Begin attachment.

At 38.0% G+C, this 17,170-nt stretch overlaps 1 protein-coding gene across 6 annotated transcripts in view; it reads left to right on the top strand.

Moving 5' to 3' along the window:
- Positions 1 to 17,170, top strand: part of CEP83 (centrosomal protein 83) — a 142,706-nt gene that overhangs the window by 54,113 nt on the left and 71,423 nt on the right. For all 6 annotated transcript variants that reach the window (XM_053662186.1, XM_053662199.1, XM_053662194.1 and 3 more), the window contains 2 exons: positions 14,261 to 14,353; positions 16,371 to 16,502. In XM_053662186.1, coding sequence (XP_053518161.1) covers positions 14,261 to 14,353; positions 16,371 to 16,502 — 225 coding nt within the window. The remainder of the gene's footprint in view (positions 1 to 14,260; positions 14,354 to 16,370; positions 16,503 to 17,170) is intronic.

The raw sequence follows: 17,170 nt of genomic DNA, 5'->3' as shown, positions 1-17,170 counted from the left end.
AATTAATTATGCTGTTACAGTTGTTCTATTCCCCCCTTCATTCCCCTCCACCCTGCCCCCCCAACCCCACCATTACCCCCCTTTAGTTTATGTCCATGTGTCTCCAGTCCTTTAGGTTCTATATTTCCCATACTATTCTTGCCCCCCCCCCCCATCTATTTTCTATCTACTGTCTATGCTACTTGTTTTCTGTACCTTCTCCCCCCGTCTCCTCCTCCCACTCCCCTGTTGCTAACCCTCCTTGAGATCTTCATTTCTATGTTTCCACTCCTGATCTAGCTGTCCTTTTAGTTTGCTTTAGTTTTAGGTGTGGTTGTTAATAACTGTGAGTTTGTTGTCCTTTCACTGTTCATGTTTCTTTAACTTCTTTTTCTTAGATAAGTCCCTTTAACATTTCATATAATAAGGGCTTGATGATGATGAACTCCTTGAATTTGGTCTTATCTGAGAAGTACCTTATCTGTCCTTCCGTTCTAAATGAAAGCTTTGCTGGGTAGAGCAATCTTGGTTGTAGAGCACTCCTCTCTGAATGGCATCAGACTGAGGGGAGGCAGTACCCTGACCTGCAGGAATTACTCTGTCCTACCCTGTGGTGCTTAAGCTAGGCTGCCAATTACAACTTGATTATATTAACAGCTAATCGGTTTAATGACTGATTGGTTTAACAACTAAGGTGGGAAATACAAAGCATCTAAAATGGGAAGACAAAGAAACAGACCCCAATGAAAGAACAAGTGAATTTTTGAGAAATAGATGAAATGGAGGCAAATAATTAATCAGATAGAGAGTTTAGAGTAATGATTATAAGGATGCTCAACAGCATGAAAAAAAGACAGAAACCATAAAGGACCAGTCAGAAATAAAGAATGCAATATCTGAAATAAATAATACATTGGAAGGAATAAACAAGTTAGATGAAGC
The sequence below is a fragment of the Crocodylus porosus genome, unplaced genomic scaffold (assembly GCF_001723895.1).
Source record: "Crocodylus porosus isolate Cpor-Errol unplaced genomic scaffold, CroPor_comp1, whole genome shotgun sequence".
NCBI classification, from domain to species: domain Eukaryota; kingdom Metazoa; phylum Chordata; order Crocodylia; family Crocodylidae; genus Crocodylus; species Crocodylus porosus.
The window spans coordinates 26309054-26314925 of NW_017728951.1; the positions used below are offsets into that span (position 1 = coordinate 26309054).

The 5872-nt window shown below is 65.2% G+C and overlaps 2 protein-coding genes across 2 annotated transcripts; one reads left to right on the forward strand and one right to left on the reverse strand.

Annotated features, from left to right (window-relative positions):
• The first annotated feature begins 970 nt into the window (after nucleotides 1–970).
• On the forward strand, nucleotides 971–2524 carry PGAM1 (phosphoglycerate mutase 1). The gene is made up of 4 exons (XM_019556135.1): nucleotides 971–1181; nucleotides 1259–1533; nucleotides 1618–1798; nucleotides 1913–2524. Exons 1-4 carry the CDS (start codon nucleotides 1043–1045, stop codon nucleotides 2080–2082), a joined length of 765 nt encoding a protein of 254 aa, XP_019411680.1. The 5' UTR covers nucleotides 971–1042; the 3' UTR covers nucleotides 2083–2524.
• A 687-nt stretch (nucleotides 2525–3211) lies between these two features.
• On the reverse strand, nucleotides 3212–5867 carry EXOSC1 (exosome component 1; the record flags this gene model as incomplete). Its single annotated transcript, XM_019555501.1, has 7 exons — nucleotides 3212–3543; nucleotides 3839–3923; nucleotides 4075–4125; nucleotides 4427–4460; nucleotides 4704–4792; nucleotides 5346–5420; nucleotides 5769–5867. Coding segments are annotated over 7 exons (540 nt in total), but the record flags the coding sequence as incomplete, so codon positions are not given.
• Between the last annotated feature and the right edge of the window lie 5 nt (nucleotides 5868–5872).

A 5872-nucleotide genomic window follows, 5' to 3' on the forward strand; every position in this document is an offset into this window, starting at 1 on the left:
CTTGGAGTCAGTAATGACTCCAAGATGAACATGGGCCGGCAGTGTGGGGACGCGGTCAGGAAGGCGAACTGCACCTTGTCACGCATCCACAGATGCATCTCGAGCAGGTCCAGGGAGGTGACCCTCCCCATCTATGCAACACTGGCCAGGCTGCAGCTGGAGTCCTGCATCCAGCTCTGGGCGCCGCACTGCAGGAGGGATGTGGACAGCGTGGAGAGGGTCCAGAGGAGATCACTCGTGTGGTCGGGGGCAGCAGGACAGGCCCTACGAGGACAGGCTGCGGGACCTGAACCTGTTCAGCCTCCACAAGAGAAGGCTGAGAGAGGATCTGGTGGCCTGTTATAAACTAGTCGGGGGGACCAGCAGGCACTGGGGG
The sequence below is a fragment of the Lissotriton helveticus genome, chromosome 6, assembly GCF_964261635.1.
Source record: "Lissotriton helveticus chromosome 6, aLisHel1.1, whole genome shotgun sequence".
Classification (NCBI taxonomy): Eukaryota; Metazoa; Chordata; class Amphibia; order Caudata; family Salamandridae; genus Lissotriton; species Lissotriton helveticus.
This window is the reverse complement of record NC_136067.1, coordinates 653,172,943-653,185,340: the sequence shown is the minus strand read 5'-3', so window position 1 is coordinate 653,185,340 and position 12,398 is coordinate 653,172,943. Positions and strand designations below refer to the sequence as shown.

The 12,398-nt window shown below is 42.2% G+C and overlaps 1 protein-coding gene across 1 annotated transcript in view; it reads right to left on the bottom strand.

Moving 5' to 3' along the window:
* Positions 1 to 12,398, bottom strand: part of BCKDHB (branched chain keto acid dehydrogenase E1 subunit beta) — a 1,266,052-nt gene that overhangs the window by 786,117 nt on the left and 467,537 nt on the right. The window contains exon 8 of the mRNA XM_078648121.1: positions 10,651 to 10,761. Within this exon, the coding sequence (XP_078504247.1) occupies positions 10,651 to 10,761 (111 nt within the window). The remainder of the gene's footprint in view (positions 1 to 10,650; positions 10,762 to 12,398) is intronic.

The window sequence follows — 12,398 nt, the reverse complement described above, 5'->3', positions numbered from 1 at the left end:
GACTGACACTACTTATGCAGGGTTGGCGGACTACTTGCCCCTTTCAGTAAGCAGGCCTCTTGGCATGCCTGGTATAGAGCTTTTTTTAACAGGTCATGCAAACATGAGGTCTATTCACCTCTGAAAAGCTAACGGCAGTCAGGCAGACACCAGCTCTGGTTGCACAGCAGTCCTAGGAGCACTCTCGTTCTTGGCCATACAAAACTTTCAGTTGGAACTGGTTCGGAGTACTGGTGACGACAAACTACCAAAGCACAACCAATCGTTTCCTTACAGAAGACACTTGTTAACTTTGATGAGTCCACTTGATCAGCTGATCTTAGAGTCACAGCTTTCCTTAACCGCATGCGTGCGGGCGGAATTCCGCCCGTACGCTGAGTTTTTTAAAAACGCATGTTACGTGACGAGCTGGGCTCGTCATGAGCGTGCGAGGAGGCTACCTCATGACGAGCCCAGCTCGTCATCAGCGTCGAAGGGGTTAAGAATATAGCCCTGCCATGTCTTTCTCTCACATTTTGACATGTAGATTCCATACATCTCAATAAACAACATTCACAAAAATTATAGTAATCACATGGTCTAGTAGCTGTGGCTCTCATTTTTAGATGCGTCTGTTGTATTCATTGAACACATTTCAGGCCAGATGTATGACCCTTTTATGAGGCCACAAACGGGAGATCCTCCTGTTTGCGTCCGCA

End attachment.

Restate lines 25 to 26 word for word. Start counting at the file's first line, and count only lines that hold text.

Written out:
* Positions 1 to 12,398, bottom strand: part of BCKDHB (branched chain keto acid dehydrogenase E1 subunit beta) — a 1,266,052-nt gene that overhangs the window by 786,117 nt on the left and 467,537 nt on the right. The window contains exon 8 of the mRNA XM_078648121.1: positions 10,651 to 10,761. Within this exon, the coding sequence (XP_078504247.1) occupies positions 10,651 to 10,761 (111 nt within the window). The remainder of the gene's footprint in view (positions 1 to 10,650; positions 10,762 to 12,398) is intronic.

The window sequence follows — 12,398 nt, the reverse complement described above, 5'->3', positions numbered from 1 at the left end: